Essay · Gallimaufry

Sixth Floor Paradise

After ascending a slew of concrete stairs, you reach this door. Throw your shoulder into it or else you won’t get it open. Once you do, though, you step through this threshold that separates the desolation of the staircase column from a plateau of peacefulness. You could turn to the right and trot into the maze of cubicles, but you want to turn left. Turning left leads you to an open area smattered with innumerable tables and chairs. The windows spread the length of the wall and cast natural light throughout most of the day and you are always guaranteed a sunset over the harbor. You sit undisturbed for hours, the silence washes you clean from the frustrations of your life. You are in excellent company, for all around you and on the floors above and below are volumes upon volumes of modern man’s gift to his heirs: books. Your friends. You don’t need anything else.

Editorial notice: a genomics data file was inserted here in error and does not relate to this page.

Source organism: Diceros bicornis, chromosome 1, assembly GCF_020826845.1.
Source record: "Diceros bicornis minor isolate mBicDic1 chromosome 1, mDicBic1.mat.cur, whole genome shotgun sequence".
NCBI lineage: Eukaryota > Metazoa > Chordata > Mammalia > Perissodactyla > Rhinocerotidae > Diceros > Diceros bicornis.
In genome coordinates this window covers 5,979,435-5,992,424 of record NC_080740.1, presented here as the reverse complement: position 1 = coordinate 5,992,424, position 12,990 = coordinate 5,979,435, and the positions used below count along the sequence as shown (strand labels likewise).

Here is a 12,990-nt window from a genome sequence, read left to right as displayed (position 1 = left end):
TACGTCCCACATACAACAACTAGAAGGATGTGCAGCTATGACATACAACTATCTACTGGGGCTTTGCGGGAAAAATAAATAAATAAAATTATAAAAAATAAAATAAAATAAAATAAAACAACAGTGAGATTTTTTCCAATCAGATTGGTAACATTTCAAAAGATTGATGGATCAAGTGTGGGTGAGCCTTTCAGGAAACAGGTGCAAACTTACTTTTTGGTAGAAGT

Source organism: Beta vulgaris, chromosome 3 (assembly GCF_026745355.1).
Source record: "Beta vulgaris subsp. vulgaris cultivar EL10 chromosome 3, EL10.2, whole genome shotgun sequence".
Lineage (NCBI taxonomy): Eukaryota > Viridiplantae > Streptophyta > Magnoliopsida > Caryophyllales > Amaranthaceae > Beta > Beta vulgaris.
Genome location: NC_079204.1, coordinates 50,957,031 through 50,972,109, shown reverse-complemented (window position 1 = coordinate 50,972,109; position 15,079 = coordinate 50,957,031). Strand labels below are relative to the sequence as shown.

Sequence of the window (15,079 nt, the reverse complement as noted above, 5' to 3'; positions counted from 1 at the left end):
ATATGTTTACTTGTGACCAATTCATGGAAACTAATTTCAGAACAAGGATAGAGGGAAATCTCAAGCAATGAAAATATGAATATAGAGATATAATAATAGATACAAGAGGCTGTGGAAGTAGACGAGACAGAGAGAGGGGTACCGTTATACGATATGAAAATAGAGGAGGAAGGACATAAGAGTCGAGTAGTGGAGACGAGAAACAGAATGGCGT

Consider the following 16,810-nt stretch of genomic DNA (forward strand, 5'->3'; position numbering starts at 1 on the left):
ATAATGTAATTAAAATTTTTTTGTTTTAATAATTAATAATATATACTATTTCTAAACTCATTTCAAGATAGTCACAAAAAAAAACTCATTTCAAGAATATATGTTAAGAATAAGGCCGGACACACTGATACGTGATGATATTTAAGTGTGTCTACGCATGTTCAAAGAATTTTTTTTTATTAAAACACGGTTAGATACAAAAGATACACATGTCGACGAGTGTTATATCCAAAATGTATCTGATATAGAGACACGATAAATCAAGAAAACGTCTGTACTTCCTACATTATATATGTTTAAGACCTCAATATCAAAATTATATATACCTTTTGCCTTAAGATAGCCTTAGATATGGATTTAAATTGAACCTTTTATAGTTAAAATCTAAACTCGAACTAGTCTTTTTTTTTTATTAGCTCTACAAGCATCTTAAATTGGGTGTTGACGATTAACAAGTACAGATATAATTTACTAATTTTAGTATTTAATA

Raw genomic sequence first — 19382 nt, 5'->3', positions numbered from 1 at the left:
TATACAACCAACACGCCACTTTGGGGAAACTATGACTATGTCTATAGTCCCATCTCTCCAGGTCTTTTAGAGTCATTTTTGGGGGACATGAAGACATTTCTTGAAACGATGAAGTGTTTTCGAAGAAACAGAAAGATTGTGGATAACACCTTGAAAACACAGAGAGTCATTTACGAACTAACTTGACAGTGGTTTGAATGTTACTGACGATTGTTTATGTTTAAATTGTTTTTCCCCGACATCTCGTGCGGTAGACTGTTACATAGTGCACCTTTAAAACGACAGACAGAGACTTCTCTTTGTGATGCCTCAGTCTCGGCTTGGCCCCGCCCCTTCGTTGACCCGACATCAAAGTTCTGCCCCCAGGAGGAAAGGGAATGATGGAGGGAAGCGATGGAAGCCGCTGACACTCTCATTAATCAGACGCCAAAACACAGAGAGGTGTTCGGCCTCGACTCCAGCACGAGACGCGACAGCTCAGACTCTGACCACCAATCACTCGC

My father used to tell me he hoped his heaven would be the peacefulness of our woods on those quiet mornings we spent together, hunting.

My heaven will be a library.

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